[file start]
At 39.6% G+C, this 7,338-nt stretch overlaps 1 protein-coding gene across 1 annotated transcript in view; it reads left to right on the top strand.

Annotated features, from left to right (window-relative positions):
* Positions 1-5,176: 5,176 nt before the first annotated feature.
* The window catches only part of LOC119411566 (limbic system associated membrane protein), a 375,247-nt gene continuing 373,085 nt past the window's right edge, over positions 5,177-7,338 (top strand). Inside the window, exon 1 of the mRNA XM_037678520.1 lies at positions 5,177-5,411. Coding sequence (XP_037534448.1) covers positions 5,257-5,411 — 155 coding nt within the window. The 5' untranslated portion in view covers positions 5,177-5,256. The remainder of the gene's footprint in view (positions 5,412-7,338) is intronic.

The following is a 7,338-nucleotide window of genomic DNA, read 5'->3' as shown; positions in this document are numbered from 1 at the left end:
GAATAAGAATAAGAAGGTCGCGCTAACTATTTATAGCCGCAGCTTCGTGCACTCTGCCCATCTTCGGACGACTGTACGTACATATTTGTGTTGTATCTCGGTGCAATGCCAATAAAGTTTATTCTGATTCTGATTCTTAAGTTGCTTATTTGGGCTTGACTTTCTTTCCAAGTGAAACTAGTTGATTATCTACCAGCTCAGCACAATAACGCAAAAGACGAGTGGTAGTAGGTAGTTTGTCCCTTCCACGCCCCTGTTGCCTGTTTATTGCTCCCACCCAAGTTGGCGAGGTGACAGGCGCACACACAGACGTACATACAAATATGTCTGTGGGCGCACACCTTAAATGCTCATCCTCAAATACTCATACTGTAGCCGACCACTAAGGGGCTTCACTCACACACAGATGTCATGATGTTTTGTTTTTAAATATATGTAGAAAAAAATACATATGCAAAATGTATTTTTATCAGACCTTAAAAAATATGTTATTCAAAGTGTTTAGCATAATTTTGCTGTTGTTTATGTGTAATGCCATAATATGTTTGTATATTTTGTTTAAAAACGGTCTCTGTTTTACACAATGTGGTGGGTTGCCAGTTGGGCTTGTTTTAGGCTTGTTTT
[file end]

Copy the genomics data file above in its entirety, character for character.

At 39.6% G+C, this 7,338-nt stretch overlaps 1 protein-coding gene across 1 annotated transcript in view; it reads left to right on the top strand.

Annotated features, from left to right (window-relative positions):
* Positions 1-5,176: 5,176 nt before the first annotated feature.
* The window catches only part of LOC119411566 (limbic system associated membrane protein), a 375,247-nt gene continuing 373,085 nt past the window's right edge, over positions 5,177-7,338 (top strand). Inside the window, exon 1 of the mRNA XM_037678520.1 lies at positions 5,177-5,411. Coding sequence (XP_037534448.1) covers positions 5,257-5,411 — 155 coding nt within the window. The 5' untranslated portion in view covers positions 5,177-5,256. The remainder of the gene's footprint in view (positions 5,412-7,338) is intronic.

The following is a 7,338-nucleotide window of genomic DNA, read 5'->3' as shown; positions in this document are numbered from 1 at the left end:
GAATAAGAATAAGAAGGTCGCGCTAACTATTTATAGCCGCAGCTTCGTGCACTCTGCCCATCTTCGGACGACTGTACGTACATATTTGTGTTGTATCTCGGTGCAATGCCAATAAAGTTTATTCTGATTCTGATTCTTAAGTTGCTTATTTGGGCTTGACTTTCTTTCCAAGTGAAACTAGTTGATTATCTACCAGCTCAGCACAATAACGCAAAAGACGAGTGGTAGTAGGTAGTTTGTCCCTTCCACGCCCCTGTTGCCTGTTTATTGCTCCCACCCAAGTTGGCGAGGTGACAGGCGCACACACAGACGTACATACAAATATGTCTGTGGGCGCACACCTTAAATGCTCATCCTCAAATACTCATACTGTAGCCGACCACTAAGGGGCTTCACTCACACACAGATGTCATGATGTTTTGTTTTTAAATATATGTAGAAAAAAATACATATGCAAAATGTATTTTTATCAGACCTTAAAAAATATGTTATTCAAAGTGTTTAGCATAATTTTGCTGTTGTTTATGTGTAATGCCATAATATGTTTGTATATTTTGTTTAAAAACGGTCTCTGTTTTACACAATGTGGTGGGTTGCCAGTTGGGCTTGTTTTAGGCTTGTTTT